There is a reason for the saying, ‘The Truth Hurts.’ The saying cuts both ways because the truth is often just as difficult to share as it is to hear. Maybe that is why the truth so often goes unspoken. But for those pursuing their ambitions and committed to their goals, there is nothing more valuable or impactful than honest, truthful feedback.

I have always been a direct person. I personally value open communication for the clarity and accountability it brings. That said, I am frequently reminded that my default is not always the default for others. Even more difficult are those moments when I advocate the truth but encounter resistance – a preference from those around me for a different version of the facts.

It is an unfortunate truth that our present world has allowed the truth to become relative. Many people readily accept alternate facts and allow their beliefs to overrule evidence. This is the new status quo. But rather than feel outraged or disheartened by the current state, I encourage us instead to redouble our commitment to speaking and hearing the truth – even when it hurts us. If we are going to shape tomorrow, if we are to build the world we dream of, we must be courageous enough to trust any pain that truth may bring.

“Telling the truth and making someone cry is better than telling a lie and making someone smile.” – Paolo Coelho 

We must be a benefit to one another. Silence, avoidance, and pretense undermine growth, development and collaboration. We cannot allow ourselves to become fearful of the truth. To do so is to accept the status quo and follow those that seed deceit. Instead, we must encourage one another through constructive feedback and admit when we are struggling with fear or doubt. Only honesty – and the trust that comes with it – can bring destructive thoughts to heel. Be strong. Be truthful. Win.


4 thoughts on “Facing the Truth

  1. I have struggled with blunt feedback for a long time. I prefer giving it straight, but always expect the person on the other end to know that my intentions are not to hurt their feelings. Feedback should not be personal, but it has somehow become so. But over the years, like you, I have realized that some people like it blunt, others want a positivity sandwich, and so on. Regardless, I think the best we can do is sit down and be humble.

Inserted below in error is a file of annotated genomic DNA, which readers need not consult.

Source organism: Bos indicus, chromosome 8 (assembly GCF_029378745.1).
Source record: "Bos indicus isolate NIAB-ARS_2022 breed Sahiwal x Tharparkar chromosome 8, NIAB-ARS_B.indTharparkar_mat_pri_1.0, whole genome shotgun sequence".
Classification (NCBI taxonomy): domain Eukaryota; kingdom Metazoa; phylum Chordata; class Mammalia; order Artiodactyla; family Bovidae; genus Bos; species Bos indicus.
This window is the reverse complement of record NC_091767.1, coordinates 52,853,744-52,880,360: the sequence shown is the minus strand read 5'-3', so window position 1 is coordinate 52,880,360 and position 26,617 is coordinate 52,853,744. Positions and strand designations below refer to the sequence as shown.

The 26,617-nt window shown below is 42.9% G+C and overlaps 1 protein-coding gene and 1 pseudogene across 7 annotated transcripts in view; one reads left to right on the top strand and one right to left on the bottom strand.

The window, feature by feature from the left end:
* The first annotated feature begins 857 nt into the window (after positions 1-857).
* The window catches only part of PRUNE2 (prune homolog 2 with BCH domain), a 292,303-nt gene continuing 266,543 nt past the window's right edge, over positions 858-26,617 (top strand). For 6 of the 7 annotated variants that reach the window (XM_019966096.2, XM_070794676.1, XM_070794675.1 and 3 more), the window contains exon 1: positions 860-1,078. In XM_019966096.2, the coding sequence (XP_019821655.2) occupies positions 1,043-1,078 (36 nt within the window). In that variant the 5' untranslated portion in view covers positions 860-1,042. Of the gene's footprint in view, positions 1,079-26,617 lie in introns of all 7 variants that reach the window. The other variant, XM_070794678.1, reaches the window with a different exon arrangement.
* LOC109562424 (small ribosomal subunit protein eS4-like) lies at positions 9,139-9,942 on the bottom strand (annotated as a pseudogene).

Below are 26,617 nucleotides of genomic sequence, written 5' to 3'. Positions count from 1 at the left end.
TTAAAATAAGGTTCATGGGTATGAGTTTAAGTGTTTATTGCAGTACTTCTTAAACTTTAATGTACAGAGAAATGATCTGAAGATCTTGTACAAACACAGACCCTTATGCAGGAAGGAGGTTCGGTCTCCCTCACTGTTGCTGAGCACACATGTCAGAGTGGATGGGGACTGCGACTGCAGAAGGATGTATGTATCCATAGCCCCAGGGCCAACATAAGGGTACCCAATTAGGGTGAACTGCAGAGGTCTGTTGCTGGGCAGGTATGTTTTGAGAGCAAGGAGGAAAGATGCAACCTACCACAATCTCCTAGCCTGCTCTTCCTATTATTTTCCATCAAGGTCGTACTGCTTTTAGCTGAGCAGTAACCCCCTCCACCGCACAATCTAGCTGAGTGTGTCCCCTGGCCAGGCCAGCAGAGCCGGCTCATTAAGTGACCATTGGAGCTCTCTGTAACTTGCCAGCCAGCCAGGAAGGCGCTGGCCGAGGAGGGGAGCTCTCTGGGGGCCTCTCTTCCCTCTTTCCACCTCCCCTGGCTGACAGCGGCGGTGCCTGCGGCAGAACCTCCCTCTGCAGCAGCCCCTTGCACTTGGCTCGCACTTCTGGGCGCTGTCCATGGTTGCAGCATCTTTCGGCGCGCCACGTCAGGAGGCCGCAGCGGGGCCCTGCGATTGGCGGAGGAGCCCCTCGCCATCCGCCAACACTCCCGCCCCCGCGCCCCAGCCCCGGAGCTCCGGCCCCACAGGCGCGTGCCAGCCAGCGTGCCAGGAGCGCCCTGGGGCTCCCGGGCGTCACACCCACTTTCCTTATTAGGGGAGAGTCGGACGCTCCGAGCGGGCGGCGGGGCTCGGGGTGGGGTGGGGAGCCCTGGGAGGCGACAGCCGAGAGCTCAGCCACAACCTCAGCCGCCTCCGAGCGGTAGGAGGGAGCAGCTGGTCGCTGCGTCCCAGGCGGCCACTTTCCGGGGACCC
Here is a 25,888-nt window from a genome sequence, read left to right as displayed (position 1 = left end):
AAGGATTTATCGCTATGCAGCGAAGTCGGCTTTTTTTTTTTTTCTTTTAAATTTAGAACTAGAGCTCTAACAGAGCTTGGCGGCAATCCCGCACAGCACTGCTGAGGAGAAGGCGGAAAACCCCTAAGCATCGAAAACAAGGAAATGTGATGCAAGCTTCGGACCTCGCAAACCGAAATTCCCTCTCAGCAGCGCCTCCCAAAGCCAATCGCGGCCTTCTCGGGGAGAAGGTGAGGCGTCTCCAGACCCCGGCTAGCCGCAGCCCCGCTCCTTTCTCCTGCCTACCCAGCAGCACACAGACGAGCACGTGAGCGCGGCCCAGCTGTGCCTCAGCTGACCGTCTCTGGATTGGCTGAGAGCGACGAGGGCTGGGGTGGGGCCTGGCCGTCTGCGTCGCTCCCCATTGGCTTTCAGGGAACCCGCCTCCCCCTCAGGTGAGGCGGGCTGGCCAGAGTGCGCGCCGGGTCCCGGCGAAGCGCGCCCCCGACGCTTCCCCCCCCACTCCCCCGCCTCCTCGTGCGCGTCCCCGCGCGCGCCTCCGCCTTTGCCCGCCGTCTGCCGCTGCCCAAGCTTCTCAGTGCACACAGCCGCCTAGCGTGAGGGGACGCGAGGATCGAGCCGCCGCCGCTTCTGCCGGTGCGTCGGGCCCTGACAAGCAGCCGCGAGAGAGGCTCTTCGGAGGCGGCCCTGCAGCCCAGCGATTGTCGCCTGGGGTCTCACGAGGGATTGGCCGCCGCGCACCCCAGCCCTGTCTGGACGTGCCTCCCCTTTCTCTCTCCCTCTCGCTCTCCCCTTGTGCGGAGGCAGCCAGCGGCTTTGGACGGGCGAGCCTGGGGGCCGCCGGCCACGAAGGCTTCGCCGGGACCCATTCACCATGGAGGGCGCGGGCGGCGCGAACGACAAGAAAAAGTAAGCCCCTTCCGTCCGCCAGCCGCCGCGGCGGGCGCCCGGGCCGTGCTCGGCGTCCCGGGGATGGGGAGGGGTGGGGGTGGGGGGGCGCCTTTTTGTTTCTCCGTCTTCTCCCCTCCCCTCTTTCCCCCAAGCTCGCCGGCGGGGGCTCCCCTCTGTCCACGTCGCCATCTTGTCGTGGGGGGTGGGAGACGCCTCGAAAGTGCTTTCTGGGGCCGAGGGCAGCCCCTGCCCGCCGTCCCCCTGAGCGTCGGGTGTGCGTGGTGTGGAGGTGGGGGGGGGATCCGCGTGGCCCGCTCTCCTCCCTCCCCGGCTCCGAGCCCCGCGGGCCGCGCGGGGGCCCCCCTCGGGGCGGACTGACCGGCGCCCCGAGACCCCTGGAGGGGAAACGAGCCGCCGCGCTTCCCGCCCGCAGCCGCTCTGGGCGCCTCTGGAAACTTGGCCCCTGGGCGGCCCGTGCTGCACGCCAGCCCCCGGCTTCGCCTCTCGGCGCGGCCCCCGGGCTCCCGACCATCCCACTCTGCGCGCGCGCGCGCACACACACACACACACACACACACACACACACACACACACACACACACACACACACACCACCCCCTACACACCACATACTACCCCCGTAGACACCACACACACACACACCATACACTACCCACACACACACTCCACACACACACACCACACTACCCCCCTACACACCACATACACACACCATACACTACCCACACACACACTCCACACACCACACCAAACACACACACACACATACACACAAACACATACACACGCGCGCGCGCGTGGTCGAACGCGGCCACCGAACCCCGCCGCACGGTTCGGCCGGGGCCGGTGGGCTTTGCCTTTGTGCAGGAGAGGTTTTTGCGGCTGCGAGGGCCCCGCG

• Thanks for the inputs, Will! I can commit right now that I will come from a place of humility and partnership anytime we exchange feedback to improve one another. Having struggled with a history of hurting folks while giving ‘straight’ feedback, I often find myself overly sensitive to giving hard feedback. My sensitivity is an example of me focusing too much on me and not being the value I need to be for others. Great comment, sir.

  2. Great post ! I agree, the truth at times can bring to bear unpleasant reactions. It is for this reason I try to adapt to the recipient of the message. When I know the truth is going to hurt, I still express it but if I know the person on the other end takes things harshly, I try to soften the blow. In the end, though the issue remains the same that while truth is important, its not perfect when delivered. Like anything it takes dedication and time to develop a relationship so when truth must be brought up, both sides can understand. Thanks you for yet another good read.

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